These two groups suggest that when competition is too great because of scarcity, that violence and aggression dominate. Insofar as humanity is concerned, I have often wondered if the contemporary wars, which have often been considered wars of scarcity are fought because of a similar kind of competition. I also wonder if, since capitalism creates scarcity via a stratification model and maximizing the utilization of any given resource for the sake of profit that scarcity and competition in our world is artificially increased either by artificially creating competition. However, I also see the possibility that capitialism, although not an inevitable economic system, is a probable system given the nature of biological dynamics and that as our population grew as a species that competition became greater and greater causing the scarcity we face today.

No matter how one views it, we do live in an age of greater and greater scarcity since population is growing and resources are finite. I wonder what the future has in store for us, if we might become more like the patriarchal and violent chimp or if we might realize the path we are headed down is dangerous and adjust the way we live and how we operate our world. I think capitalism is a good thing but that we need to control ourselves a little more when it comes to certain things like population.

1 point

Generally yes, I think a few old ones could be kept, but only insofar as they are still highly functional and not an eyesore. Also, what is up with cobble or brick roads making parts of cities "quaint"? I hate that whole mentality - at the very least make the roads modern.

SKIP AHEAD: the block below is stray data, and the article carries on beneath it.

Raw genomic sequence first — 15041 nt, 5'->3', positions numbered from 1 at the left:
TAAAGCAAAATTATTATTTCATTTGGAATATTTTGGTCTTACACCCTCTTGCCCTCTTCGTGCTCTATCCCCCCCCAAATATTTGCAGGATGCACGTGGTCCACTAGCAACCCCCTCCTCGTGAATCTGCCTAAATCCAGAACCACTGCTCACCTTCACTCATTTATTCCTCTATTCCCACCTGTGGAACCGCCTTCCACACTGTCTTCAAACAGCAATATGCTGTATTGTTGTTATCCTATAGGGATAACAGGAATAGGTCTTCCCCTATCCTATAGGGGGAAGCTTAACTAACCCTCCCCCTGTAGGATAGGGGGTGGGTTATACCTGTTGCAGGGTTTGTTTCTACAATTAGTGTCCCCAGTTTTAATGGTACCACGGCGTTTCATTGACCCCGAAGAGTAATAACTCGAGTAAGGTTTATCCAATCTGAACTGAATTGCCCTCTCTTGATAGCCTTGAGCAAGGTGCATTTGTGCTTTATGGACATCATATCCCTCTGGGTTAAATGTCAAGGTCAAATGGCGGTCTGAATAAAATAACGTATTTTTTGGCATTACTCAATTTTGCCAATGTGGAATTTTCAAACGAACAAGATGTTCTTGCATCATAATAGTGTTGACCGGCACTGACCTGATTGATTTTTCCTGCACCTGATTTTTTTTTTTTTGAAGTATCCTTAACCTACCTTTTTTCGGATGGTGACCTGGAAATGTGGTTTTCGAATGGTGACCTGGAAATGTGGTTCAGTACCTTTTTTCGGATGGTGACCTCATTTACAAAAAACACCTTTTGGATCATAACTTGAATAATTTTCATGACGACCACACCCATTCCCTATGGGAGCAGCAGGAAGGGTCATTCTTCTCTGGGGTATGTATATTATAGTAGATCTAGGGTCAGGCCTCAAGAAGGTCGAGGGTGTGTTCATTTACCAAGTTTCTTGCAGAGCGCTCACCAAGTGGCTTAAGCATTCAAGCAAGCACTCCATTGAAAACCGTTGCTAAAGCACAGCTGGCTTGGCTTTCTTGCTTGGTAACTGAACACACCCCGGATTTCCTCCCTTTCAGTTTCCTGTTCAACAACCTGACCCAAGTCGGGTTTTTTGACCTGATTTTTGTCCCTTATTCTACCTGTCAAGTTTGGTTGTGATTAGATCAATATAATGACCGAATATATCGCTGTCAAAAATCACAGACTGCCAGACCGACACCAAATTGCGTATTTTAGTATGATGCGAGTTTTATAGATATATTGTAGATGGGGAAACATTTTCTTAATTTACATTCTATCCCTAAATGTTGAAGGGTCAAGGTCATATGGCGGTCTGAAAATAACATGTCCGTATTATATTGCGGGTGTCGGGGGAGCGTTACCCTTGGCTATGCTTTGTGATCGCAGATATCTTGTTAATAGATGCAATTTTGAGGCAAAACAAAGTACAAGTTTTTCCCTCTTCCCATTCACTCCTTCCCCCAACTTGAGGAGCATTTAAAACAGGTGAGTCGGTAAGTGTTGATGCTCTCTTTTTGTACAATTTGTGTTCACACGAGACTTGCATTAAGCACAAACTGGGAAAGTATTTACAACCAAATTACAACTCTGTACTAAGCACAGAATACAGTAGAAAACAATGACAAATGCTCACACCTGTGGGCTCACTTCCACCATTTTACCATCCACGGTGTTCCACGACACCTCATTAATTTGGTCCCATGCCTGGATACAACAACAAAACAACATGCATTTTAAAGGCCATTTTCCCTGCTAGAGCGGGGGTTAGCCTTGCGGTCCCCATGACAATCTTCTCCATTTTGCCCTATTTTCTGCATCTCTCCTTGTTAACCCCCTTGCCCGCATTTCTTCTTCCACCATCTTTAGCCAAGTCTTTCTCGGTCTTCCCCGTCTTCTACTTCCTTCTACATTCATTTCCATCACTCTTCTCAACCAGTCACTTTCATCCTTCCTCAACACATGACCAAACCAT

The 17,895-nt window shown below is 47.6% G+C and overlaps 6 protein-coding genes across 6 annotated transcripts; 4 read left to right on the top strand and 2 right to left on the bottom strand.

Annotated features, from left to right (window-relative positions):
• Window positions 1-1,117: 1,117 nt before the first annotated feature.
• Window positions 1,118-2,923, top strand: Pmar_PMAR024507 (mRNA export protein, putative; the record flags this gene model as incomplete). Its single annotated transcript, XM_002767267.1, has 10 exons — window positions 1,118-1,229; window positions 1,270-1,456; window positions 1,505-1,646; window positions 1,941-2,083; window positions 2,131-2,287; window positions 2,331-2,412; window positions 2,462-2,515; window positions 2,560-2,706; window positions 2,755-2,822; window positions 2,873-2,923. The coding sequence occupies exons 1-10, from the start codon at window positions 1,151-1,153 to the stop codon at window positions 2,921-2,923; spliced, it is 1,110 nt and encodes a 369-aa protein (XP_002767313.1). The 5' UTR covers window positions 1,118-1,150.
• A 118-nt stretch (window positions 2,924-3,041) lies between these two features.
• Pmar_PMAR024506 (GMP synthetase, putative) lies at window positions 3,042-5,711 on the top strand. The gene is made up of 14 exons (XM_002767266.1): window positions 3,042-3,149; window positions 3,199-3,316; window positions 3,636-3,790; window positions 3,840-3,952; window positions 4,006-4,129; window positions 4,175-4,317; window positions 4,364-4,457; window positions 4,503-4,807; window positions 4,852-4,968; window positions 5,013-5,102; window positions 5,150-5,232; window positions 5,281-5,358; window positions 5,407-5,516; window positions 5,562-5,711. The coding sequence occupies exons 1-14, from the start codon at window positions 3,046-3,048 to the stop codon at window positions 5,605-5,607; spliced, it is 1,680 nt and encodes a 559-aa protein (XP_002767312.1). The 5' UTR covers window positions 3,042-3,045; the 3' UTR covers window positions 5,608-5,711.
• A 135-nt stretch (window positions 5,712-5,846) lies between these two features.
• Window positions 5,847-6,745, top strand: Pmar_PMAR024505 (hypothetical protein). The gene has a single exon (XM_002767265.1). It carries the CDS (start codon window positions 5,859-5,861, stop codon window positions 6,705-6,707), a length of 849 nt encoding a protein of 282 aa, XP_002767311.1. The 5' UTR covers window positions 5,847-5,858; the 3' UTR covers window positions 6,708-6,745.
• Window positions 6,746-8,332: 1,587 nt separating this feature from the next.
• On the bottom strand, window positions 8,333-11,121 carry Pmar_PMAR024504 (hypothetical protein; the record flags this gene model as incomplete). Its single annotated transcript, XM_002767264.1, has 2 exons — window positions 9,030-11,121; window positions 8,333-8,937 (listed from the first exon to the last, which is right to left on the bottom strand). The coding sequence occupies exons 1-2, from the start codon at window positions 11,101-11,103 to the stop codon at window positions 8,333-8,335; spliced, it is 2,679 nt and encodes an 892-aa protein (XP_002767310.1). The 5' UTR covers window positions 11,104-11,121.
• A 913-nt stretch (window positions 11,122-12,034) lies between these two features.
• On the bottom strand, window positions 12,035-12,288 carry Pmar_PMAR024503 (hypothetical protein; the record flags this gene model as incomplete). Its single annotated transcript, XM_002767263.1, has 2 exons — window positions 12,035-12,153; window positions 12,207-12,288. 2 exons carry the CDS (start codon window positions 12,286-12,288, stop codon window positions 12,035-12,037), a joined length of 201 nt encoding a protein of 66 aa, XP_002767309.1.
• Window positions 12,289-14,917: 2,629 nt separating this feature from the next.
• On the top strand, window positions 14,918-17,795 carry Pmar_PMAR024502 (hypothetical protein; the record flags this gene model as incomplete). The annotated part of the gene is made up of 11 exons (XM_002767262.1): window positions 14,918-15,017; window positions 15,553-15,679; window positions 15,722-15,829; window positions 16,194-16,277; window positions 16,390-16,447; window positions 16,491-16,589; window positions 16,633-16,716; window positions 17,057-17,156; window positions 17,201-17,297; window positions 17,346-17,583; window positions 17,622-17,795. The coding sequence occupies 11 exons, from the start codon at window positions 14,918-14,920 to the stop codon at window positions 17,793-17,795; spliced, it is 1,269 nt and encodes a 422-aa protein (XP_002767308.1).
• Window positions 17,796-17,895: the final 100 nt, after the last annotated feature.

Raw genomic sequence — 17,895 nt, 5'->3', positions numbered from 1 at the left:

It would be nice if historical societies were limited to say 10 buildings per city, it would make things so much easier.

Also, what is up with certain zoning laws - such as you can only have houses of a particular type in this area etc...? I am not even that much of a libertarian - but i still think that if you buy the property that you should be able to build at least any kind of a type of house, i.e. in a residential area you cant build a factory etc... that makes sense

Maintaining an understanding of the towns culture and history is fine but i dont think it should stagnate the growth and development of an area and definitely shouldnt limit a person's ability to change or knock down their own building.

1 point

Life isnt fair but sometimes fairness can be a part of life. The idea of fairness is a human concept that is based on our evolutionary predisposition toward seeking balance in the world socially but also generally. This predisposition relates to our social nature and is a reflection of social dynamics and how they influence the evolution of a species. Fairness in not inherent to the world, it is imposed upon human interactions via law and institution so as to ameliorate some of the inequities that we face in our lives.